Showing posts with label RoboThespian. Show all posts
Showing posts with label RoboThespian. Show all posts

Artificial Intelligence - What Is RoboThespian?


RoboThespian is an interactive robot created by Engineered Arts in England.

It is described as a humanoid, which means it was meant to look like a person.

The initial version of the robot was released in 2005, with improvements following in 2007, 2010, and 2014.

The robot is human-sized, with a plastic face, metal arms, and legs that can move in a variety of directions.

With its digital voice, the robot's video camera eyes can track a person's movements and infer his or her age and mood.

All RoboThespians, according to Engineered Arts' website, come with a touchscreen that enables users to personalize and manage their experience with the robot, including the ability to animate it and modify its language.

Users may also operate it remotely via a tablet, however since the robot can be preprogrammed, no live operator is necessary.

RoboThespian was created to engage with people in public places including colleges, museums, hotels, trade events, and exhibits.

The robot is utilized as a tour guide in venues like science museums.

It can scan QR codes, identify facial expressions, react to gestures, and communicate with people through a touchscreen kiosk.

RoboThespian may also amuse in addition to these practical uses.

It's jam-packed with songs, gestures, welcomes, and first impressions.

RoboThespian has also performed in front of an audience.

It has the ability to sing, dance, perform, read from a script, and communicate with emotion.

It can respond to audiences and forecast their emotions since it is equipped with cameras and face recognition.

According to Engineered Arts, it may have a "vast variety of facial expression" as an actor and "can be precisely displayed with the delicate subtlety, generally only achieved by human performers" (Engineered Arts 2017).

During the Edinburgh Festival Fringe in 2015, the drama Spillikin had its world debut at the Pleasance Theatre.

In a love tale about a husband who constructs a robot for his wife to keep her company after he dies, RoboThespian appeared with four human performers.

The play toured the United Kingdom from 2016 to 2017, receiving critical praise.

Companies who purchase a RoboThespian may tailor the robot's content to meet their specific requirements.

The appearance of the robot's face and other design elements may be changed.

It can feature a projected face, grippable hands, and moveable legs.

RoboThespians are now placed at NASA Kennedy Center in the United States, the National Science and Technology Museum in Spain, and the Copernicus Science Centre in Poland, among others.

University of Central Florida, University of North Carolina at Chapel Hill, University College London, and University of Barcelona are among the academic institutions where the robot may be found.

~ Jai Krishna Ponnappan

Find Jai on Twitter | LinkedIn | Instagram

You may also want to read more about Artificial Intelligence here.

See also: 

Autonomous and Semiautonomous Systems; Ishiguro, Hiroshi.

References & Further Reading:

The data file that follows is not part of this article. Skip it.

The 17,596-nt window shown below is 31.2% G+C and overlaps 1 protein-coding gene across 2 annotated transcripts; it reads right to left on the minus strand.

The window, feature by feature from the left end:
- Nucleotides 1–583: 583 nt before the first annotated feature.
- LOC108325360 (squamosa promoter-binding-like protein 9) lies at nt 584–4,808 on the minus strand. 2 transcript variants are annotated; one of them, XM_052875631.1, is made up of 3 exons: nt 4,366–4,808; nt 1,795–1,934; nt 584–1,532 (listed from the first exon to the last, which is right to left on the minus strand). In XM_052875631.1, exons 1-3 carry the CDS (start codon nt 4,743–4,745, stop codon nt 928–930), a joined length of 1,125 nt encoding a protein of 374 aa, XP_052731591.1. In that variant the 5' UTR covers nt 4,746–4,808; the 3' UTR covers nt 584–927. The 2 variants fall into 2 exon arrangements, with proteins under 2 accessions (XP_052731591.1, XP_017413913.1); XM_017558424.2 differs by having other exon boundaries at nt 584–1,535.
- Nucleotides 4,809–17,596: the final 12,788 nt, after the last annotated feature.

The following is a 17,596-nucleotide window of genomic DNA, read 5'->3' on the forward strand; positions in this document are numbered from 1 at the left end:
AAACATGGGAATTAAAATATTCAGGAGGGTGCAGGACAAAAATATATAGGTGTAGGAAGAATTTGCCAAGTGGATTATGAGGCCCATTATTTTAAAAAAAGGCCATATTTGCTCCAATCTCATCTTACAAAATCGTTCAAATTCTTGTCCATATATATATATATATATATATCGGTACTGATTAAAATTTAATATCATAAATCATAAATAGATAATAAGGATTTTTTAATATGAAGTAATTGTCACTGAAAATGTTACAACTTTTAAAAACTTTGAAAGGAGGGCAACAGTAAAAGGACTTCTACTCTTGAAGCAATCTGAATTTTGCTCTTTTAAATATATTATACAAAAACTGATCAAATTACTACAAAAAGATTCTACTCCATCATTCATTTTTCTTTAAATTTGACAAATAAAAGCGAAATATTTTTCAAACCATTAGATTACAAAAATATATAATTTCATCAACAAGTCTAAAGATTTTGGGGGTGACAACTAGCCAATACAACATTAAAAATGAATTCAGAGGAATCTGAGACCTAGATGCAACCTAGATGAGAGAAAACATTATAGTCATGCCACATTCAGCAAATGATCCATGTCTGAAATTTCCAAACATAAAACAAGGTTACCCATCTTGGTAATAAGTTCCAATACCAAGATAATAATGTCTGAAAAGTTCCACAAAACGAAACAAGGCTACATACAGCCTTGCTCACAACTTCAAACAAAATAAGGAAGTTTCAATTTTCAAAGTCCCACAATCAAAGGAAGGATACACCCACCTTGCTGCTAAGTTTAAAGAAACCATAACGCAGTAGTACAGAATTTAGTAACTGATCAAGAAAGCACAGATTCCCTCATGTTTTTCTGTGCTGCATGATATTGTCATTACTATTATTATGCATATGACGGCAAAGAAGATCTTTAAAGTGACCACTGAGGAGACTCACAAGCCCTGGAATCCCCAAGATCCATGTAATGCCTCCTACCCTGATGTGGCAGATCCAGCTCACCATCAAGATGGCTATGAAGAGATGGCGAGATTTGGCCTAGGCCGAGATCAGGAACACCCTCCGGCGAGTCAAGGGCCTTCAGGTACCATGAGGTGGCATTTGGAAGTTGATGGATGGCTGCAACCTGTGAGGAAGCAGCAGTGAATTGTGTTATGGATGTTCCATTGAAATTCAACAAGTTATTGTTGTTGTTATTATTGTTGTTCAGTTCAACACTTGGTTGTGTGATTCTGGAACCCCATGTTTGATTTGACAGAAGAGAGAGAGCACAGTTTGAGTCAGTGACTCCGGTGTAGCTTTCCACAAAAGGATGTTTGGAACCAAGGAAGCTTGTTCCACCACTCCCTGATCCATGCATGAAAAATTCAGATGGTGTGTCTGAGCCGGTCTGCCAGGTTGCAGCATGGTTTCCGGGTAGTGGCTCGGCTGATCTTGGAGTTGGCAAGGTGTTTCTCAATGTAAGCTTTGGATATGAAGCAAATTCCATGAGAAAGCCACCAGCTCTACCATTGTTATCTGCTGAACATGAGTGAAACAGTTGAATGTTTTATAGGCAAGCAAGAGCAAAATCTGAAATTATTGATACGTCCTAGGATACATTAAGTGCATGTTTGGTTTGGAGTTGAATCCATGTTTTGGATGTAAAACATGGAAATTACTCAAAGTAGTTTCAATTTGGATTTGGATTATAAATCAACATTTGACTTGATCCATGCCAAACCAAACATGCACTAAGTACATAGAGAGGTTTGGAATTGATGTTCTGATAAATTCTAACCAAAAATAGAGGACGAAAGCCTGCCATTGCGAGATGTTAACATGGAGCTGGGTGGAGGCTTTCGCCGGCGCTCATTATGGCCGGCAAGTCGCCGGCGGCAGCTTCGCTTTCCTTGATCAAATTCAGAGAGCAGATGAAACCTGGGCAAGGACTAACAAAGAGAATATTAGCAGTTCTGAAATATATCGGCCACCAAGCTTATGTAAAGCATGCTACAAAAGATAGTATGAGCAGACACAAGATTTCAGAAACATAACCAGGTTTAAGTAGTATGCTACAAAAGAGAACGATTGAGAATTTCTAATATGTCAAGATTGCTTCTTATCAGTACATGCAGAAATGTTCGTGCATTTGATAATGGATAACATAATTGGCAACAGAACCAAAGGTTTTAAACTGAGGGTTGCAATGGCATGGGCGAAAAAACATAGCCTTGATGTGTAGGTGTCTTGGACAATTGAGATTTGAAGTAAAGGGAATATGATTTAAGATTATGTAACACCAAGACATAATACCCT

Engineered Arts. 2017. “RoboThespian.” Engineered Arts Limited.

Hickey, Shane. 2014. “RoboThespian: The First Commercial Robot That Behaves Like a Person.” The Guardian, August 17, 2014.

Artificial Intelligence - Who Is Heather Knight?

Heather Knight is a robotics and artificial intelligence specialist best recognized for her work in the entertainment industry.

Her Collaborative Humans and Robots: Interaction, Sociability, Machine Learning, and Art (CHARISMA) Research Lab at Oregon State University aims to apply performing arts techniques to robots.

Knight identifies herself as a social roboticist, a person who develops non-anthropomorphic—and sometimes nonverbal—machines that interact with people.

She makes robots that act in ways that are modeled after human interpersonal communication.

These behaviors include speaking styles, greeting movements, open attitudes, and a variety of other context indicators that assist humans in establishing rapport with robots in ordinary life.

Knight examines social and political policies relating to robotics in the CHARISMA Lab, where he works with social robots and so-called charismatic machines.

The Marilyn Monrobot interactive robot theatre company was founded by Knight.

The Robot Film Festival provides a venue for roboticists to demonstrate their latest inventions in a live setting, as well as films that are relevant to the evolving state of the art in robotics and robot-human interaction.

The Marilyn Monrobot firm arose from Knight's involvement with the Syyn Labs creative collective and her observations of Guy Hoffman, Director of the MIT Media Innovation Lab, on robots built for performance reasons.

Knight's production firm specializes on robot humor.

Knight claims that theatrical spaces are ideal for social robotics research because they not only encourage playfulness—requiring robot actors to express themselves and interact—but also include creative constraints that robots thrive in, such as a fixed stage, trial-and-error learning, and repeat performances (with manipu lated variations).

The usage of robots in entertainment situations, according to Knight, is beneficial since it increases human culture, imagination, and creativity.

At the TEDWomen conference in 2010, Knight debuted Data, a stand-up comedy robot.

Aldebaran Robotics created Data, an Nao robot (now SoftBank Group).